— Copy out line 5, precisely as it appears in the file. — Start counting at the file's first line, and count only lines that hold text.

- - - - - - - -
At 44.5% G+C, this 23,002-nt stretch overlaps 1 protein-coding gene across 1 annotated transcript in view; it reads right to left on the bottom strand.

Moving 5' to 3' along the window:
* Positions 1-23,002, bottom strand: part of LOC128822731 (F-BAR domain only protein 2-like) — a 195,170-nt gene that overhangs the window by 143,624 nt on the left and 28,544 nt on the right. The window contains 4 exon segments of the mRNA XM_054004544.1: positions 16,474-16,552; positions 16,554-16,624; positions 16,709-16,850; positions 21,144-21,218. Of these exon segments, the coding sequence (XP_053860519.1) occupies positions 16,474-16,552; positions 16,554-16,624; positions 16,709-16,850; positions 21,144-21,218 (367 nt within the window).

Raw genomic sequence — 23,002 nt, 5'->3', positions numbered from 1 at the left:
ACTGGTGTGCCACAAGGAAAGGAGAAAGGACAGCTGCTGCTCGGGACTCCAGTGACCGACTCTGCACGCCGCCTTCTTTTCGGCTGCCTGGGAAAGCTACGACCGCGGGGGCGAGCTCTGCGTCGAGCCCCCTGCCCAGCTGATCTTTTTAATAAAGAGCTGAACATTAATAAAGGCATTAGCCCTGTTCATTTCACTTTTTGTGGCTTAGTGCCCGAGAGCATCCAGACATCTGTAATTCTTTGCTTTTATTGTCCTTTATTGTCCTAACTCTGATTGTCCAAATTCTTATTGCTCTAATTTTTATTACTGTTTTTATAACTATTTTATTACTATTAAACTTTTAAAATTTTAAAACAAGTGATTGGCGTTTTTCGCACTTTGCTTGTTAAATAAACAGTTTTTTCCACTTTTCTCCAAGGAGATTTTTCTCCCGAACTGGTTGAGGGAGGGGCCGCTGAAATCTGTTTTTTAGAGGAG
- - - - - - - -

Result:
ACTGGTGTGCCACAAGGAAAGGAGAAAGGACAGCTGCTGCTCGGGACTCCAGTGACCGACTCTGCACGCCGCCTTCTTTTCGGCTGCCTGGGAAAGCTACGACCGCGGGGGCGAGCTCTGCGTCGAGCCCCCTGCCCAGCTGATCTTTTTAATAAAGAGCTGAACATTAATAAAGGCATTAGCCCTGTTCATTTCACTTTTTGTGGCTTAGTGCCCGAGAGCATCCAGACATCTGTAATTCTTTGCTTTTATTGTCCTTTATTGTCCTAACTCTGATTGTCCAAATTCTTATTGCTCTAATTTTTATTACTGTTTTTATAACTATTTTATTACTATTAAACTTTTAAAATTTTAAAACAAGTGATTGGCGTTTTTCGCACTTTGCTTGTTAAATAAACAGTTTTTTCCACTTTTCTCCAAGGAGATTTTTCTCCCGAACTGGTTGAGGGAGGGGCCGCTGAAATCTGTTTTTTAGAGGAG